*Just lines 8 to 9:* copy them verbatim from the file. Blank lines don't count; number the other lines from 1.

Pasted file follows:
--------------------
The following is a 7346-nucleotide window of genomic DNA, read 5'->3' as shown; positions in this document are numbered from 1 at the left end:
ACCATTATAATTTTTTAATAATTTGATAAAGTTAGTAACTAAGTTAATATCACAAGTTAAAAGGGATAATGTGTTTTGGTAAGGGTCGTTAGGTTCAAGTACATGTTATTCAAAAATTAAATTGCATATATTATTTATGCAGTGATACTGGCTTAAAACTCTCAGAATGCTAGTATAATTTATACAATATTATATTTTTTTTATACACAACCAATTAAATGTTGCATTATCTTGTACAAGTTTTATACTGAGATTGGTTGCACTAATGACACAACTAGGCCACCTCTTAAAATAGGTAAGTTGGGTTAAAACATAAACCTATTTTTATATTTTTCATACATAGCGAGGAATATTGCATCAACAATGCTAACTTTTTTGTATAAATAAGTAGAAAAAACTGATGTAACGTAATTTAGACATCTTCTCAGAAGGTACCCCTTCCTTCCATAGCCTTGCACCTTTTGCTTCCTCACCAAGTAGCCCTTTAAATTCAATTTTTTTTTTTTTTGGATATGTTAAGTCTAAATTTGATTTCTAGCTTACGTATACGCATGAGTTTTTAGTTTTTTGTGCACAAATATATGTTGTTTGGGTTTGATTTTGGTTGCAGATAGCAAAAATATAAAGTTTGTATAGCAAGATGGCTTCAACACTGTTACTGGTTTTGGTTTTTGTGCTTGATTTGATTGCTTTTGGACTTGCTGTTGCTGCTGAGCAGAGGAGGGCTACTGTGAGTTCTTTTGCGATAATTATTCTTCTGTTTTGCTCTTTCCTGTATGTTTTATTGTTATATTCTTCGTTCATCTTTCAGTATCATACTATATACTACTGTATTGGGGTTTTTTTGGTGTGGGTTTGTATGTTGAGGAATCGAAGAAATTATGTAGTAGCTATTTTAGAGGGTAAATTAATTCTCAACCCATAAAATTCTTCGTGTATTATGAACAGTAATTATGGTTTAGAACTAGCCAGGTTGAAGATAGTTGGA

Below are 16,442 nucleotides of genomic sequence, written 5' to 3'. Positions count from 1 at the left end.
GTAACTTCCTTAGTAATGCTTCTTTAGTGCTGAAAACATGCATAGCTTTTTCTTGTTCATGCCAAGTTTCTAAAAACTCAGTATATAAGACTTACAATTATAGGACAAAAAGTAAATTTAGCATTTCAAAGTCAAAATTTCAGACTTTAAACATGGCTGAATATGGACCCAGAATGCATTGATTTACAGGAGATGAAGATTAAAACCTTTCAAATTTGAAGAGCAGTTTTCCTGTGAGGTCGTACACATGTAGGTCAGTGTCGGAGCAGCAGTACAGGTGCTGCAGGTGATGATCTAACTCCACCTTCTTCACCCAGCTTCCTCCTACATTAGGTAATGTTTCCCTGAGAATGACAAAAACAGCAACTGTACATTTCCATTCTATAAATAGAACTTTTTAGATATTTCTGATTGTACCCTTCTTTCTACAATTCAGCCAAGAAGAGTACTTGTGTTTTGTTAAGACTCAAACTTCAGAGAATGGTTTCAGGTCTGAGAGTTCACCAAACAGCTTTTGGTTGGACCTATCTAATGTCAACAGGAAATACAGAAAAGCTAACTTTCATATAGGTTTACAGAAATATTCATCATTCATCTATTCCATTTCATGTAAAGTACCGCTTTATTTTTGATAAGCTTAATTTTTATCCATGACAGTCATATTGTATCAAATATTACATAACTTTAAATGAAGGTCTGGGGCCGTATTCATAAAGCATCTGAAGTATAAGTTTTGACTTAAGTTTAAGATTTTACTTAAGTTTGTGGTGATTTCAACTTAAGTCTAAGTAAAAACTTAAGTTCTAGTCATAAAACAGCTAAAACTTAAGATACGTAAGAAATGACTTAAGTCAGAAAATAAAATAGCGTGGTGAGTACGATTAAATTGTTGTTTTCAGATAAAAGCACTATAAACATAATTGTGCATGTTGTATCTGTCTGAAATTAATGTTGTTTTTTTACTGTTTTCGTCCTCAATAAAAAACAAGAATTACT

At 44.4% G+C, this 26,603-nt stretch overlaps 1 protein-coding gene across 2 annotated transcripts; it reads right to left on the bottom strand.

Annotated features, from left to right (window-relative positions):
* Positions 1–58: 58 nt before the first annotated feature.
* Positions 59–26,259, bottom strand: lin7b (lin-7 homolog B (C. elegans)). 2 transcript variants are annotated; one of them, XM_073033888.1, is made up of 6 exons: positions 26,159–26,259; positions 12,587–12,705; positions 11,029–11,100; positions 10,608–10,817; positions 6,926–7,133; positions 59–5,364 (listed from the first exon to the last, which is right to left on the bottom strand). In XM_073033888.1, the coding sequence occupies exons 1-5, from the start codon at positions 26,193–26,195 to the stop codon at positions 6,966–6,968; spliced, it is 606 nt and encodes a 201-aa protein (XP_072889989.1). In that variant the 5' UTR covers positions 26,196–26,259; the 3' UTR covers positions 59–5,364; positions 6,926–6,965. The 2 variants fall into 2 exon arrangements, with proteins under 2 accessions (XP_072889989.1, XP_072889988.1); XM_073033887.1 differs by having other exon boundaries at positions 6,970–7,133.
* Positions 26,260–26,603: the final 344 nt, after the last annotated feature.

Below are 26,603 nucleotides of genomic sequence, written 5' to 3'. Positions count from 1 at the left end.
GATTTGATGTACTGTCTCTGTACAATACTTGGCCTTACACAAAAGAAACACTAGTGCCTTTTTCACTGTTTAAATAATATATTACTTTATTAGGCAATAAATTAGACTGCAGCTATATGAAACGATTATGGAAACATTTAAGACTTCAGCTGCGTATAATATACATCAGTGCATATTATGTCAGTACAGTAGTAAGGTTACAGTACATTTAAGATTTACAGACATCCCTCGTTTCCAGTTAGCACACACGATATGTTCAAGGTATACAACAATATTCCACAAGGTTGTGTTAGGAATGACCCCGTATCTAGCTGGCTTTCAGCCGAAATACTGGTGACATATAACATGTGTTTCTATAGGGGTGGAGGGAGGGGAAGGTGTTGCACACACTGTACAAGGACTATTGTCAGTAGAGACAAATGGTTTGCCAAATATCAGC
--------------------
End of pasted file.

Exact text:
* Positions 59–26,259, bottom strand: lin7b (lin-7 homolog B (C. elegans)). 2 transcript variants are annotated; one of them, XM_073033888.1, is made up of 6 exons: positions 26,159–26,259; positions 12,587–12,705; positions 11,029–11,100; positions 10,608–10,817; positions 6,926–7,133; positions 59–5,364 (listed from the first exon to the last, which is right to left on the bottom strand). In XM_073033888.1, the coding sequence occupies exons 1-5, from the start codon at positions 26,193–26,195 to the stop codon at positions 6,966–6,968; spliced, it is 606 nt and encodes a 201-aa protein (XP_072889989.1). In that variant the 5' UTR covers positions 26,196–26,259; the 3' UTR covers positions 59–5,364; positions 6,926–6,965. The 2 variants fall into 2 exon arrangements, with proteins under 2 accessions (XP_072889989.1, XP_072889988.1); XM_073033887.1 differs by having other exon boundaries at positions 6,970–7,133.
* Positions 26,260–26,603: the final 344 nt, after the last annotated feature.